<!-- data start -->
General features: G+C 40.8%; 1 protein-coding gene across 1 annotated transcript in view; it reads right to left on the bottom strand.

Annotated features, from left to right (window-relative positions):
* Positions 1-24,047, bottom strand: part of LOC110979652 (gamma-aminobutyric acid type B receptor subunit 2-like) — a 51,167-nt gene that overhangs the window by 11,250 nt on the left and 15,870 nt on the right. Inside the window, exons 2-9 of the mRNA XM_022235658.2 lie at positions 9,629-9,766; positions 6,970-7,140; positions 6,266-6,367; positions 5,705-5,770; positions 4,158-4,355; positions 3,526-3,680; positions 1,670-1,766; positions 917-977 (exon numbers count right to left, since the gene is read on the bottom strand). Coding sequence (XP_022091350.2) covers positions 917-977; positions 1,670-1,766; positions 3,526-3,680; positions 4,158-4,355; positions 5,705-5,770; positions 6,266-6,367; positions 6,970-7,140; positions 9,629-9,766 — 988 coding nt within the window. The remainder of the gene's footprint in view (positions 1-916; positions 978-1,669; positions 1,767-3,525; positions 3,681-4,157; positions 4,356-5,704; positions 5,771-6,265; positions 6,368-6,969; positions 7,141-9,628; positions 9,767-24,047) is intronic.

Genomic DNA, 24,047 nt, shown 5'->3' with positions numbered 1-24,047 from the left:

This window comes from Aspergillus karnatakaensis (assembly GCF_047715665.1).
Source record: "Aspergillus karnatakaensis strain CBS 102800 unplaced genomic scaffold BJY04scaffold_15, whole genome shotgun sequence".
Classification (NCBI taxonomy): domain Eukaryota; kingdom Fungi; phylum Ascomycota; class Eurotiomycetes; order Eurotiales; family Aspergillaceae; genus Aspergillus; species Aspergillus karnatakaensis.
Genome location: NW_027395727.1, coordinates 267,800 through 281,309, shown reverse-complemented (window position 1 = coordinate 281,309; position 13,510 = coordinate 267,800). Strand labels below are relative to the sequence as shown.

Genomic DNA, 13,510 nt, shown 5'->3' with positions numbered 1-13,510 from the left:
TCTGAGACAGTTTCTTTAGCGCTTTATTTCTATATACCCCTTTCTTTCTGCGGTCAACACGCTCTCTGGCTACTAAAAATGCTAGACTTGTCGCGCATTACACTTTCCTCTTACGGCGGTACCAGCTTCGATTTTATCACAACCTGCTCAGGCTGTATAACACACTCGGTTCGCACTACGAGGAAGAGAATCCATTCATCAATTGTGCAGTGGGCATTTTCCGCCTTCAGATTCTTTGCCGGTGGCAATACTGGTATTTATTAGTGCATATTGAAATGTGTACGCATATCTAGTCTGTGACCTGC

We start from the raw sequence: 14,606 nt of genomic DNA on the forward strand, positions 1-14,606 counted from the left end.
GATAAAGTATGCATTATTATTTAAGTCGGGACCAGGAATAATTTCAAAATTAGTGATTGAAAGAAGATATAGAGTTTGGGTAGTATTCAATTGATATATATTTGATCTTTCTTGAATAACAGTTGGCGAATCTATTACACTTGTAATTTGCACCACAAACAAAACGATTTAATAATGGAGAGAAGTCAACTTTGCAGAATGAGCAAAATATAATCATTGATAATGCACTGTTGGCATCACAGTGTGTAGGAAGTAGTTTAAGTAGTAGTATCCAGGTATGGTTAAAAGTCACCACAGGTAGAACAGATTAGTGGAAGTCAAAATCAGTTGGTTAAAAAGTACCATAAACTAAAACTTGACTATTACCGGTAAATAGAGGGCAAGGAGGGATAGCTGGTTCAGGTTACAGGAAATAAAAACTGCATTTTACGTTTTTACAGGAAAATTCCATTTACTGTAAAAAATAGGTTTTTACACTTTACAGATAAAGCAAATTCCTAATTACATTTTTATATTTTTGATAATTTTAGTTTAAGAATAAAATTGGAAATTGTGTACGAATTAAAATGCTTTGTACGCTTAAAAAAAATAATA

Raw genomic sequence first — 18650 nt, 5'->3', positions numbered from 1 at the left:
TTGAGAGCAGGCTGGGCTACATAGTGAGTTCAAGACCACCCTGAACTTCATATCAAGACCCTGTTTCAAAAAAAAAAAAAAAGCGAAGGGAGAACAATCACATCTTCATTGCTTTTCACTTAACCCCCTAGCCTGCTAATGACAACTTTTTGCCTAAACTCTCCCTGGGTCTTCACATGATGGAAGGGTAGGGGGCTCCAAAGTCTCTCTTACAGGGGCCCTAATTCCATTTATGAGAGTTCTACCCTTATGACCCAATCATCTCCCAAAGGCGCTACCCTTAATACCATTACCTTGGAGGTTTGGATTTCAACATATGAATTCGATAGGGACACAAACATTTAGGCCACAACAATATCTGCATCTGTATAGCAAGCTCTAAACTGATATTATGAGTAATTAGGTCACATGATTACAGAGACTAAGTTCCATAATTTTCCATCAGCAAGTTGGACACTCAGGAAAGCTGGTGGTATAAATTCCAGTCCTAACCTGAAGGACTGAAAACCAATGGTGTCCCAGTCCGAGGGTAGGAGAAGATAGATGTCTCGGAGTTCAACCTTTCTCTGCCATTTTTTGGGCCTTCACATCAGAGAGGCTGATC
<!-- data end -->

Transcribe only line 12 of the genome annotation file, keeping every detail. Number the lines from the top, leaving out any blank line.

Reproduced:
GATAAAGTATGCATTATTATTTAAGTCGGGACCAGGAATAATTTCAAAATTAGTGATTGAAAGAAGATATAGAGTTTGGGTAGTATTCAATTGATATATATTTGATCTTTCTTGAATAACAGTTGGCGAATCTATTACACTTGTAATTTGCACCACAAACAAAACGATTTAATAATGGAGAGAAGTCAACTTTGCAGAATGAGCAAAATATAATCATTGATAATGCACTGTTGGCATCACAGTGTGTAGGAAGTAGTTTAAGTAGTAGTATCCAGGTATGGTTAAAAGTCACCACAGGTAGAACAGATTAGTGGAAGTCAAAATCAGTTGGTTAAAAAGTACCATAAACTAAAACTTGACTATTACCGGTAAATAGAGGGCAAGGAGGGATAGCTGGTTCAGGTTACAGGAAATAAAAACTGCATTTTACGTTTTTACAGGAAAATTCCATTTACTGTAAAAAATAGGTTTTTACACTTTACAGATAAAGCAAATTCCTAATTACATTTTTATATTTTTGATAATTTTAGTTTAAGAATAAAATTGGAAATTGTGTACGAATTAAAATGCTTTGTACGCTTAAAAAAAATAATA